Monday, August 29, 2016

RENEGADE by Lisa Bingham

Publisher:     Penguin      
Published:     January 5, 2016
ISBN:        978-0425278536
Genre:       Contemporary Romance
Format:     Print
Obtained via:  Publisher  
Reviewed by name and email address:  Gina


Jace Taggart may be carrying the weight of the world on his shoulders, but somehow he makes it look easy.  He runs the family ranch and business, he cares for his younger brother, Barry and looks out for his neighbors.  He also has a part of himself he struggles to keep hidden, tucked away until some future time when the world isn’t quite so heavy.  The last thing he needs is to become in involved with a woman…and fall in love.  But when he comes across Bronte Cupaceck sitting in her broken down van in front of her grandmother Annie’s house, all his good intentions seem to fall by the wayside.

Bronte is on the run.  Having had enough of an abusive marriage with a drug addict husband she’s packed up her two girls and headed west to her grandmother, Annie’s.  Trying to hide the real reason for fleeing her life in Boston she’s taken her daughters, Lily and Kari to some tourist spots across the country, but now it’s time to confront her demons.  Arriving at her grandmother’s she is at the end of her rope when she discovers that her grandmother has taken a fall and is in the hospital. Not willing to trust another man after her struggles in her marriage she cannot help but let Jace in – just a little bit.  But there is something about the man who keeps showing up every time she needs someone to be there for her that touches her broken heart.  But like Jace, Bronte has a full plate…too much to handle and a struggle to balance her needs and those of her children.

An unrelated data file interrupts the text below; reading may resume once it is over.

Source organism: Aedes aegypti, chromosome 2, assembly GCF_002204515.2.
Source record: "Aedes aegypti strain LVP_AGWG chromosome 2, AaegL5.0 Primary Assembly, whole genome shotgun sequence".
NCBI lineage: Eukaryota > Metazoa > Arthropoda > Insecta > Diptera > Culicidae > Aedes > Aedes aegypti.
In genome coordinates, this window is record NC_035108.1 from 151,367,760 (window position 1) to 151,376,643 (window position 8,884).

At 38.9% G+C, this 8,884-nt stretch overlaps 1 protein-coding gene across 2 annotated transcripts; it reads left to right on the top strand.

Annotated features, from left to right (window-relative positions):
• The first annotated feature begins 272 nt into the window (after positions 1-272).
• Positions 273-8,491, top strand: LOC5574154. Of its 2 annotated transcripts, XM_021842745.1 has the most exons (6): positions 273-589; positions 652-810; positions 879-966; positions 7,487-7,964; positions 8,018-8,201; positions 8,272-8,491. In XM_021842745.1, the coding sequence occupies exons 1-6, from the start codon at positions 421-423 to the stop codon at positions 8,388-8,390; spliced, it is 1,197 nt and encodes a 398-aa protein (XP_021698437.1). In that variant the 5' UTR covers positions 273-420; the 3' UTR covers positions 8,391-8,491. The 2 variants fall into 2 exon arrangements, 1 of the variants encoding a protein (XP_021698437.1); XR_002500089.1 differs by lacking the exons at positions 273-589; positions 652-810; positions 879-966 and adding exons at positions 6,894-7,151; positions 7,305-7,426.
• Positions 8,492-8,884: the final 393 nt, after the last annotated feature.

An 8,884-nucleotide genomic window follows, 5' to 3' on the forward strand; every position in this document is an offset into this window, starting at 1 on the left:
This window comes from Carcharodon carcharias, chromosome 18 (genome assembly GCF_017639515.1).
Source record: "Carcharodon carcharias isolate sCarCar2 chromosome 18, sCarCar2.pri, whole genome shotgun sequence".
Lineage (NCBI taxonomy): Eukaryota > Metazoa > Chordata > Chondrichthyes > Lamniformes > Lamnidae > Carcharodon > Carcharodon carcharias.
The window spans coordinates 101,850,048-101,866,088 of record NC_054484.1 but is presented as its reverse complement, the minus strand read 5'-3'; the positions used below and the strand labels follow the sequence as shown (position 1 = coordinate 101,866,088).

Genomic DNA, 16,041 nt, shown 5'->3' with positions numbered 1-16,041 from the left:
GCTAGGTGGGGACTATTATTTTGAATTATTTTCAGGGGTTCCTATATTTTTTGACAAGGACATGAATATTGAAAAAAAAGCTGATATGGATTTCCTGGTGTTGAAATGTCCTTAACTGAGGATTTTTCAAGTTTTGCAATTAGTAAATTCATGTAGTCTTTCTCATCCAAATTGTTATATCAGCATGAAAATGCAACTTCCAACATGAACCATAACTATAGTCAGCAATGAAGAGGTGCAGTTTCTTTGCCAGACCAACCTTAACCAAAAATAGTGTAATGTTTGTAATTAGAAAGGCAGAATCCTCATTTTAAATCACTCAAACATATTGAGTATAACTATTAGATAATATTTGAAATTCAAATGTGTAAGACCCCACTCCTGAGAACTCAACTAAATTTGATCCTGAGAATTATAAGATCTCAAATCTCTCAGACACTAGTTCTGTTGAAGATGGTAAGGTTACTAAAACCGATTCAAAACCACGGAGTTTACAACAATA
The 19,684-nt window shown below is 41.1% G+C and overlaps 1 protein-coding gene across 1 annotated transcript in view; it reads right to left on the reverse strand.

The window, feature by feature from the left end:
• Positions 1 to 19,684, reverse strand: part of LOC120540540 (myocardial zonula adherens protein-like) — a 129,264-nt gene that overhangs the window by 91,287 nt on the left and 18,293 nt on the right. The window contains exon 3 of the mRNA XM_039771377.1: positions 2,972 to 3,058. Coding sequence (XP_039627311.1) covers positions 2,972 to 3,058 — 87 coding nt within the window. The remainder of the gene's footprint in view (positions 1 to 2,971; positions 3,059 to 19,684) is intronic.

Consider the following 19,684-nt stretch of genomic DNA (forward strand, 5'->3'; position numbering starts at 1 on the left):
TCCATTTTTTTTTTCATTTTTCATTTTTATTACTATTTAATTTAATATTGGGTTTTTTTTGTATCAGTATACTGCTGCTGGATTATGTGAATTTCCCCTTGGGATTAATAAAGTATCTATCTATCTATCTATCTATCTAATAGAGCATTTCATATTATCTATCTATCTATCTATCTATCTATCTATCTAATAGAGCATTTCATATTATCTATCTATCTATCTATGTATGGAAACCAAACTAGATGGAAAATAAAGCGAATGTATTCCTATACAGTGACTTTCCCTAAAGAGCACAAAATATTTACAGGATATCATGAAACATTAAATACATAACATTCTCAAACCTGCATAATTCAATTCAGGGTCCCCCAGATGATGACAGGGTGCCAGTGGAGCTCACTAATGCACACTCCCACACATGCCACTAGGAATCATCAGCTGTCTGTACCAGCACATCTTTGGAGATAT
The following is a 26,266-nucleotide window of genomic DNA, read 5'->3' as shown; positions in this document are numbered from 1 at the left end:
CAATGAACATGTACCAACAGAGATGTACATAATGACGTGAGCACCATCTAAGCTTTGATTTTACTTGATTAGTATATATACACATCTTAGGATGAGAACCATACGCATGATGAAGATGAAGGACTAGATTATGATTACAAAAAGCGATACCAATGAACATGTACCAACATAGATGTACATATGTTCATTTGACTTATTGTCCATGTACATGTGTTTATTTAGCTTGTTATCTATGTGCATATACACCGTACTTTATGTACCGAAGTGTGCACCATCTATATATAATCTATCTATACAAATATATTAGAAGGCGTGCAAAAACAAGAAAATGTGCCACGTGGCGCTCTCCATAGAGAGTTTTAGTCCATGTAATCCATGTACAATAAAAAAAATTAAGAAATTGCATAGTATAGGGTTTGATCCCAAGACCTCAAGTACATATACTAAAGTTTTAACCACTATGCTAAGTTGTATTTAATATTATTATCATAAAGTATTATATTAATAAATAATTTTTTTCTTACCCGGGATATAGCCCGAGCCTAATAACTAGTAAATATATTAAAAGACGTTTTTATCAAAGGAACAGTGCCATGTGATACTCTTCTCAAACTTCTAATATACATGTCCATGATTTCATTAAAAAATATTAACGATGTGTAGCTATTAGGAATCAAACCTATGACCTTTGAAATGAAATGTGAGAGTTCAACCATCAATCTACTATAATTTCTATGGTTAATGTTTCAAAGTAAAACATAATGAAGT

How can they find a way to make peace with the roadblocks in their lives and let their hearts have their way?

On the surface Lisa Bingham’s RENEGADE, book 2 in her Taggart Brothers series, reads like your average sweet romance.  Through twists in their lives Jace and Bronte find each other.  Their relationship seems doomed because of Bronte’s daughters and Jace’s younger brother.  As I said, that is on the surface.  As you read more deeply into the story Bingham takes on some of life’s more difficult challenges and through her characters she meets them head on with compassion and genuine human emotion.  The challenges are none that anyone would willingly seek, and you hope you never have to confront.  Bingham doesn’t toss out any easy solutions, but step-by-step her characters realistically confront their demons and find real resolutions.  She clearly writes from the heart.

There were a few times I felt like telling her to “get on with it,” but those seemingly tedious moments are not all that different from the roadblocks we have in our own lives.  As the book ended I felt like I was parting from some people I would like to know in my own life.

This is an objective review and not an endorsement of this book.

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